Friday, August 06, 2010

Farewell To The Trent Tideway

APOLOGIES! OUR BLOG IS RUNNING BEHIND OUR TRAVELS. We left the Trent in early July. We are trying to get up to date as soon as possible, but don't want you to miss out on any part of our travels! CLICK ON 'Where Zindagi Is Now' to find our latest location.

On our way down from Torksey to Stockwith, we had needed to 'punch the tide' from about Gainsborough onwards but this time, on our way down to Keadby, Sue (the lock-keeper at Stockwith) timed our departure so that we would have an easier run, all the way with the ebb tide.

We had begun to get used to the Trent by now but, the further downstream we went, the wider it became. It certainly must be an awesome sight when it is in flood, but we are quite happy to have been acquainted with it in quieter mood!

There was precious little to see as we cruised down on the ebbing tide. Perhaps there was more chance of meeting larger craft, but the river was wider and less twisted into tortuous curves than it had been upstream, so the dangers were probably less. We didn't meet any, anyway, though there were one or two large boats moored near Keadby Bridge.

In fact, there were only these two bridges in all the 12¾ miles from Stockwith to Keadby. The M180 was 2 miles before Keadby Bridge, and then Keadby Lock was about half a mile after it.

But Keadby Bridge is worth a closer look. When it was built in 1916, the eastern span was made to lift open on a rolling counterweight. According to our waterways guide book (Nicholson's), this is a tank which was progressively filled with water, causing the span to lift. Other sources say that it was electrically powered, initially by a battery and generator and later by mains electricity. Perhaps there was an electrically-powered pump for the water . . ? The span was last opened in the 1950s and was subsequently fixed in the closed position. Before the construction of the M180 bridge, Keadby Bridge was the only bridge into the Isle of Axholme.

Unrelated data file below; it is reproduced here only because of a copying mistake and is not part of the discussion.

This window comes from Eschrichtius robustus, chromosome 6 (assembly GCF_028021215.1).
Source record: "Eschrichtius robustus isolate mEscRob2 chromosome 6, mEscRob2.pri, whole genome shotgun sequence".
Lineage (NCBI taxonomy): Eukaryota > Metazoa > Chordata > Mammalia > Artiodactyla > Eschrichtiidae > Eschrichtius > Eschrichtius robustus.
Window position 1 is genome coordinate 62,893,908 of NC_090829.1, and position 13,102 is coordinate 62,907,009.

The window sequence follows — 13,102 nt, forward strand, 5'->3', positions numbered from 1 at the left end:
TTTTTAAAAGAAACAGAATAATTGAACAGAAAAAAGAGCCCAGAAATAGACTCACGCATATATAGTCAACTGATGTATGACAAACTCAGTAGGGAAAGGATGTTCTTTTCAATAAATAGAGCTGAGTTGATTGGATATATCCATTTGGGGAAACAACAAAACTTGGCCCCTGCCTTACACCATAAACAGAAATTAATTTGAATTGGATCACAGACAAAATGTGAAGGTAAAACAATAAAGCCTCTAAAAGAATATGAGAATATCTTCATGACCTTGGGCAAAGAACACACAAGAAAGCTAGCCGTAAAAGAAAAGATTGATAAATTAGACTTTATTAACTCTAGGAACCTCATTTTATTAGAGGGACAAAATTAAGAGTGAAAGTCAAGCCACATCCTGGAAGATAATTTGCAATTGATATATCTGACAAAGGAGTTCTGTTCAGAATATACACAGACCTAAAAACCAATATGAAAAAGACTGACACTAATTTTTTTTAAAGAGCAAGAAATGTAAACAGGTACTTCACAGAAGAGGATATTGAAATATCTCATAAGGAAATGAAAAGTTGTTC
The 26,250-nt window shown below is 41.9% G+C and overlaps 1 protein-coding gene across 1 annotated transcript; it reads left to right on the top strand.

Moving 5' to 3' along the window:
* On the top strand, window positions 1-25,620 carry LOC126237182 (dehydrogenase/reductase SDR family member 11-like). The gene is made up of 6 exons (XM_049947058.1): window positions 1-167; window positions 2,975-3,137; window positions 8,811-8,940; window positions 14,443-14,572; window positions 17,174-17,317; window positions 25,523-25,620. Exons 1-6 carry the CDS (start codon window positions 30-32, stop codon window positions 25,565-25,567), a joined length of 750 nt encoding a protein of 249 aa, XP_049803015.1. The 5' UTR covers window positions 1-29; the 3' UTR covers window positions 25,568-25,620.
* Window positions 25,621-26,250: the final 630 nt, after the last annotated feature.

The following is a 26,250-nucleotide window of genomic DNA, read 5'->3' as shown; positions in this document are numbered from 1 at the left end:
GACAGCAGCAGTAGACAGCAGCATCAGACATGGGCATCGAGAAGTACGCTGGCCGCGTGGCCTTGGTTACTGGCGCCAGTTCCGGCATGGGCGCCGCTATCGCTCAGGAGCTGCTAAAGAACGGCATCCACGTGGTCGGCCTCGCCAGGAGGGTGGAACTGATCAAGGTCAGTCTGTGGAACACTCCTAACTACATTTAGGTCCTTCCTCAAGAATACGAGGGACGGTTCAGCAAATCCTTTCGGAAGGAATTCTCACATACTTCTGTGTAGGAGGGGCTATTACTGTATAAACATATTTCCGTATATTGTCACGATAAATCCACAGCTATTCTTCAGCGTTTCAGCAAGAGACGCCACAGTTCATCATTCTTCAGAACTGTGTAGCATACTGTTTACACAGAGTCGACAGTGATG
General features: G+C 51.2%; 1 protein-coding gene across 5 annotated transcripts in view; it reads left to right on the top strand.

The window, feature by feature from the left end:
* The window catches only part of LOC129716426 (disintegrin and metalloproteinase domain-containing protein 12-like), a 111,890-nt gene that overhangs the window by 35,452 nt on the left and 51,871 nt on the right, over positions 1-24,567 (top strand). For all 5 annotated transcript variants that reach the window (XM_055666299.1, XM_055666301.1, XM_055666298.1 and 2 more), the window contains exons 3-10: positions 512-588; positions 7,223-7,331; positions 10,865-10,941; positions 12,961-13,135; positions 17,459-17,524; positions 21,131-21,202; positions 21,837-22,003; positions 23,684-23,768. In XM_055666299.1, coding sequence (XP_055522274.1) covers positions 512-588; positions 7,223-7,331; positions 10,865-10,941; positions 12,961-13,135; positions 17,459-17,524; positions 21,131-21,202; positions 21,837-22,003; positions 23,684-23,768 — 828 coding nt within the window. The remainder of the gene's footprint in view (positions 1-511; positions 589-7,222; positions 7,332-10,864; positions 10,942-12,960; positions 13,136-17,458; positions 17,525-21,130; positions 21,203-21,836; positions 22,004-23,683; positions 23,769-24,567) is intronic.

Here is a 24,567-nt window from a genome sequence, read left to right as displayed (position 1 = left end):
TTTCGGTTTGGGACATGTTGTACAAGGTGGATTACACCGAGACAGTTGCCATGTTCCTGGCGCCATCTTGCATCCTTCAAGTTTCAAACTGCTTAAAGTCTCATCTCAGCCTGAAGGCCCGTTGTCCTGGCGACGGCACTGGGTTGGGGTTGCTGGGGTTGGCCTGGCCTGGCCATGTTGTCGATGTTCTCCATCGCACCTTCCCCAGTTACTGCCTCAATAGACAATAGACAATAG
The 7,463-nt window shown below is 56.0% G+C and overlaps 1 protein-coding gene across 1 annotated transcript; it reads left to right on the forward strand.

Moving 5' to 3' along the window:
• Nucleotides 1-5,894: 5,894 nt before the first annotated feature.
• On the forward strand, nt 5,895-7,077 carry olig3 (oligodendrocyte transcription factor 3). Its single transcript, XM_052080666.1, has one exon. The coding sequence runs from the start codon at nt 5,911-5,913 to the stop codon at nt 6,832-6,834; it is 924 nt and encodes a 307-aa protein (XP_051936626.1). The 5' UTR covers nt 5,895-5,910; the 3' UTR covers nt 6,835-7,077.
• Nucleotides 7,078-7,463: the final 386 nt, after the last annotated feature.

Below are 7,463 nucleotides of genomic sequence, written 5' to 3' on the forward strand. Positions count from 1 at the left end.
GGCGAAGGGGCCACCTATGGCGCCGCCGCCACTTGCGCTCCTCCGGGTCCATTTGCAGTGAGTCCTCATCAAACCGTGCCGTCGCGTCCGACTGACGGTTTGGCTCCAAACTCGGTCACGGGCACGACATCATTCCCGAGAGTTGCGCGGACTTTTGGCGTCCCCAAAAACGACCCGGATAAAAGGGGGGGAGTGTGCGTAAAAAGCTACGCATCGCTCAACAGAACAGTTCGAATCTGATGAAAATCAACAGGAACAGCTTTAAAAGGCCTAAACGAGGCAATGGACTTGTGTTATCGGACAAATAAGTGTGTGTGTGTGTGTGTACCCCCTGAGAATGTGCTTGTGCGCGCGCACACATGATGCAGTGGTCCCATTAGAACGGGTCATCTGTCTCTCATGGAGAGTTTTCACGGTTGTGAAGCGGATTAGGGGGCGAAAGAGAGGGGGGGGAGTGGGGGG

And so into Keadby Lock, and off the Trent for the last time on this trip. When the lock-keeper had brought us up to canal level, we had to wait for him to also open a swing bridge, and then we were on the Stainforth and Keadby Canal, part of the South Yorkshire Navigations.

As a fitting farewell to the Trent ('Power Station Alley'), what should be there on the canal but Keadby Gas Fired Power Station – !

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